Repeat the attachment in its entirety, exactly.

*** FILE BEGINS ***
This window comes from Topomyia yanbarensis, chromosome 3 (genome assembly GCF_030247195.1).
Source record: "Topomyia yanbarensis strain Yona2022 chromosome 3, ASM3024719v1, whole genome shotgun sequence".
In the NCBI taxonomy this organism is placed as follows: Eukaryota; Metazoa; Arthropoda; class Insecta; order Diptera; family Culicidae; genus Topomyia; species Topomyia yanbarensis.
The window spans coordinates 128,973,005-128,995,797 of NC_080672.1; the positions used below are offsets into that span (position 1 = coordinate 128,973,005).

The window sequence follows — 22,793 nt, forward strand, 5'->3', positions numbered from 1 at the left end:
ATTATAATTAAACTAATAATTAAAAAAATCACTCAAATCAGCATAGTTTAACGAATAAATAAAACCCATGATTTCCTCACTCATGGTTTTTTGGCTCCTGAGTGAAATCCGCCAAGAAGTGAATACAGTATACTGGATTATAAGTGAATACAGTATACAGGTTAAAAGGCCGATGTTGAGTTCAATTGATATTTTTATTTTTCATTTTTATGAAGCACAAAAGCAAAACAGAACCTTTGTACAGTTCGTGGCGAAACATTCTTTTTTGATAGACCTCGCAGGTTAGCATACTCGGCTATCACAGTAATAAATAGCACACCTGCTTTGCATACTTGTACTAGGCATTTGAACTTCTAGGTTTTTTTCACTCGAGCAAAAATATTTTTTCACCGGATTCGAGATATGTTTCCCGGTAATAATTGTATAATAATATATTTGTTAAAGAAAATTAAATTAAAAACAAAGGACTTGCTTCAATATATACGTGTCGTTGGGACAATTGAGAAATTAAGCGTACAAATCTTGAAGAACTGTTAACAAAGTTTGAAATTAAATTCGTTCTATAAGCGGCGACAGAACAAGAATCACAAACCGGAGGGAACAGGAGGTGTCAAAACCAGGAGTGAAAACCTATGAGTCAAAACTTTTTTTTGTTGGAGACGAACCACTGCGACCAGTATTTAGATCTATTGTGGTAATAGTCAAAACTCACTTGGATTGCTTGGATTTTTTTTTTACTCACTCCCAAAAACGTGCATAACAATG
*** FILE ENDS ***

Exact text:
This window comes from Topomyia yanbarensis, chromosome 3 (genome assembly GCF_030247195.1).
Source record: "Topomyia yanbarensis strain Yona2022 chromosome 3, ASM3024719v1, whole genome shotgun sequence".
In the NCBI taxonomy this organism is placed as follows: Eukaryota; Metazoa; Arthropoda; class Insecta; order Diptera; family Culicidae; genus Topomyia; species Topomyia yanbarensis.
The window spans coordinates 128,973,005-128,995,797 of NC_080672.1; the positions used below are offsets into that span (position 1 = coordinate 128,973,005).

The window sequence follows — 22,793 nt, forward strand, 5'->3', positions numbered from 1 at the left end:
ATTATAATTAAACTAATAATTAAAAAAATCACTCAAATCAGCATAGTTTAACGAATAAATAAAACCCATGATTTCCTCACTCATGGTTTTTTGGCTCCTGAGTGAAATCCGCCAAGAAGTGAATACAGTATACTGGATTATAAGTGAATACAGTATACAGGTTAAAAGGCCGATGTTGAGTTCAATTGATATTTTTATTTTTCATTTTTATGAAGCACAAAAGCAAAACAGAACCTTTGTACAGTTCGTGGCGAAACATTCTTTTTTGATAGACCTCGCAGGTTAGCATACTCGGCTATCACAGTAATAAATAGCACACCTGCTTTGCATACTTGTACTAGGCATTTGAACTTCTAGGTTTTTTTCACTCGAGCAAAAATATTTTTTCACCGGATTCGAGATATGTTTCCCGGTAATAATTGTATAATAATATATTTGTTAAAGAAAATTAAATTAAAAACAAAGGACTTGCTTCAATATATACGTGTCGTTGGGACAATTGAGAAATTAAGCGTACAAATCTTGAAGAACTGTTAACAAAGTTTGAAATTAAATTCGTTCTATAAGCGGCGACAGAACAAGAATCACAAACCGGAGGGAACAGGAGGTGTCAAAACCAGGAGTGAAAACCTATGAGTCAAAACTTTTTTTTGTTGGAGACGAACCACTGCGACCAGTATTTAGATCTATTGTGGTAATAGTCAAAACTCACTTGGATTGCTTGGATTTTTTTTTTACTCACTCCCAAAAACGTGCATAACAATG